When you learn more about pet dental health you may be finding out things that could increase your life span of your furry best friend.
Four out of every five dogs and cats over the age of three years have some sort of dental disease which becomes more severe with age. Untreated dental problems can lead to more serious problems such as illnesses related to the heart, liver and kidney.
Dogs are pack animals and showing weakness is not part of their nature. They need to eat to survive so won’t go off their food until the pain is unbearable.
Pets can’t brush their teeth, but just like people, dogs and cats are at risk for dental problems that can cause pain and serious health issues. Your pet is counting on you for dental care to stay healthy and happy.
Causes of periodontal disease
Periodontal disease is caused by an accumulation of plaque. Plaque is a colourless film that contains large amounts of potentially harmful bacteria. If left unchecked, built-up plaque can create infection, destroying your pet’s gums and the tissue and bone that support the teeth. Preventive oral care can reduce plaque and help maintain proper oral health.
Signs of periodontal disease
- Bad breath
- Yellow-brown crust on teeth
- Red or bleeding gums
- Change in chewing or eating habits
- Tooth loss
- Change in behaviour
- Abnormal drooling
Poor oral hygiene
Ignoring the condition of your pet’s mouth can lead to periodontal disease, tooth loss and other serious health problems.
Periodontal disease is more common in smaller breeds of dogs and certain breeds of cats.
Dental disease is more common as pets get older
Healthy mouth, healthy body
Proper oral care isn’t just good for the mouth – it’s good for the whole body, too. Poor dental health, on the other hand, can put the health of your pet’s body organs at risk.
- Plaque builds up on a pet’s teeth
- Bacteria in the plaque irritate the pet’s gums
- The irritated gums bleed, allowing bacteria from the plaque to enter the bloodstream
- Bacteria in the bloodstream travel throughout the body, and can negatively impact vital organs
Emerging science suggests a strong link between good oral health and heart health. Pets with poorly maintained teeth and gums also run the risk of experiencing several other serious health problems:
- Painful dental infections
- Tooth loss
- A taxed immune system, which limits a pet’s ability to fight disease and infection
Home dental care
Home dental care includes monitoring your pet for changes in behaviour and inspecting your pet’s mouth regularly.
You may find it difficult to imagine brushing your pet’s teeth, but daily brushing is the very best way to help your pet avoid dental disease.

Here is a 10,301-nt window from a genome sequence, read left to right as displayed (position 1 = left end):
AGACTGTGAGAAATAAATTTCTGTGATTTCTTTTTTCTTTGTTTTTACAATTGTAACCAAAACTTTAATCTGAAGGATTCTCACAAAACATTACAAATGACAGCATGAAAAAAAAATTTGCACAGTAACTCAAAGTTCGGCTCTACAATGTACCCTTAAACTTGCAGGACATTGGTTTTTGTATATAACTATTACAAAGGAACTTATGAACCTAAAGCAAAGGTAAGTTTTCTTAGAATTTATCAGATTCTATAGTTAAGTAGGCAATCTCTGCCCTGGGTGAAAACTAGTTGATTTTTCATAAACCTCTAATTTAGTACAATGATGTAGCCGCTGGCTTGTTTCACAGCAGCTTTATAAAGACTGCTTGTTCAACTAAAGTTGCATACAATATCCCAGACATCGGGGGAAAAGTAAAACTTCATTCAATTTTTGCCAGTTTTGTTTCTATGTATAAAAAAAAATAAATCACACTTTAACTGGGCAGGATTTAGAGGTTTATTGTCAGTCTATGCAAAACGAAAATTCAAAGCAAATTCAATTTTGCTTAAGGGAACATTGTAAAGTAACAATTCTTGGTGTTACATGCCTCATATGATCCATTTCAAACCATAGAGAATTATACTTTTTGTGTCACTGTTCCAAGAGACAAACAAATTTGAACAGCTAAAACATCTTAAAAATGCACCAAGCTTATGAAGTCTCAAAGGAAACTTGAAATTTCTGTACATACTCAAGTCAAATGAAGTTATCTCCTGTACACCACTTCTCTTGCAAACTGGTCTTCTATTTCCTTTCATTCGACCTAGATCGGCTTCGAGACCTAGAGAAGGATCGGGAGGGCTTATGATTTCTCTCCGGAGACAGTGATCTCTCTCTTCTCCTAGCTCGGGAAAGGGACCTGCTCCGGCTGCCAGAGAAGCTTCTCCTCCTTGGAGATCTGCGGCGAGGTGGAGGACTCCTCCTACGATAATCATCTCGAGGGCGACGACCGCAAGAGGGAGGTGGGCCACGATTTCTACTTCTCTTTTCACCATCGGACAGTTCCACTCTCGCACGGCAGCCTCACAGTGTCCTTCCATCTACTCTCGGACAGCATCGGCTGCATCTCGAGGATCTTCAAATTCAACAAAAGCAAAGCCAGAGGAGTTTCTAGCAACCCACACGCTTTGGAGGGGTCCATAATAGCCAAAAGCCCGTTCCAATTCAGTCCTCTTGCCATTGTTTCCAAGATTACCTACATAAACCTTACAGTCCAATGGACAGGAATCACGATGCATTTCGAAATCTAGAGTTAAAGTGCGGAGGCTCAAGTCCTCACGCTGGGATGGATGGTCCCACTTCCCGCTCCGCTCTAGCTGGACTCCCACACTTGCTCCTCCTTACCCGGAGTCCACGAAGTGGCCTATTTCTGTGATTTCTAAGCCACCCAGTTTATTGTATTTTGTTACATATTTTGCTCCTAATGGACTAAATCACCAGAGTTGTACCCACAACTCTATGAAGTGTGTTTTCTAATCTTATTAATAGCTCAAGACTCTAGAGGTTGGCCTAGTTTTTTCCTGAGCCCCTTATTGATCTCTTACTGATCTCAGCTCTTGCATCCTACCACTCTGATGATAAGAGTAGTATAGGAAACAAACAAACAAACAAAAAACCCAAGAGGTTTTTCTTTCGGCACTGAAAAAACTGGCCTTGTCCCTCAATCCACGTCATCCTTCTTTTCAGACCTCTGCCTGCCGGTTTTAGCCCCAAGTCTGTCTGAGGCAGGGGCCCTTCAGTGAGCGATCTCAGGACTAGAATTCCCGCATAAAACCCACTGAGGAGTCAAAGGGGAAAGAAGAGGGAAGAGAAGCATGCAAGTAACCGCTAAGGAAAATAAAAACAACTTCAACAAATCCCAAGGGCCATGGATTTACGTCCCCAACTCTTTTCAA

Tips on brushing your pet’s teeth
- Introduce a brushing program gradually and early; training may take several days or weeks.
- At first, dip your finger into beef bouillon for a dog or tuna water for a cat, and rub your finger over the pet’s mouth and teeth.
- Make these initial sessions brief and positive.
- Introduce gauze on your finger with the same beef or tuna flavor and begin rubbing the teeth in a circular motion.
- Before graduating to a soft-bristle toothbrush, put a small amount of toothpaste specifically designed for pets on your finger and allow the pet to taste it.
- Finally, apply a small dab of pet toothpaste on a moist toothbrush and allow your pet to lick the bristles. Begin brushing gently at a 45˚ angle away from the gum line.
- Please note: toothpaste designed for people contains ingredients that may upset your pet’s stomach.
Did you know?
Dental disease doesn’t just affect the mouth
There are several ways it can interfere with your pet’s overall health and quality of life.
Dental disease can lead to problems in the heart, liver, kidneys or other organs.
Plaque is a colorless film containing large amounts of bacteria that builds up on your pet’s teeth. Plaque can cause infection, destroying gums, bone and other tissues that support the teeth. Your pet’s mouth may develop small wounds that allow the bacteria to enter the bloodstream and spread throughout the body.
Do you know what it means when your pet picks up a kibble and then drops it?
Some pets play with their food and may drop it while eating. Other pets with dental disease drop food because they find it difficult or painful to chew
Don’t risk dental disease, tooth loss and other serious health problems by ignoring your pet’s mouth. Speak to our experts here at Brontosaurus during a FREE 6 point health check, which includes a dental check-up.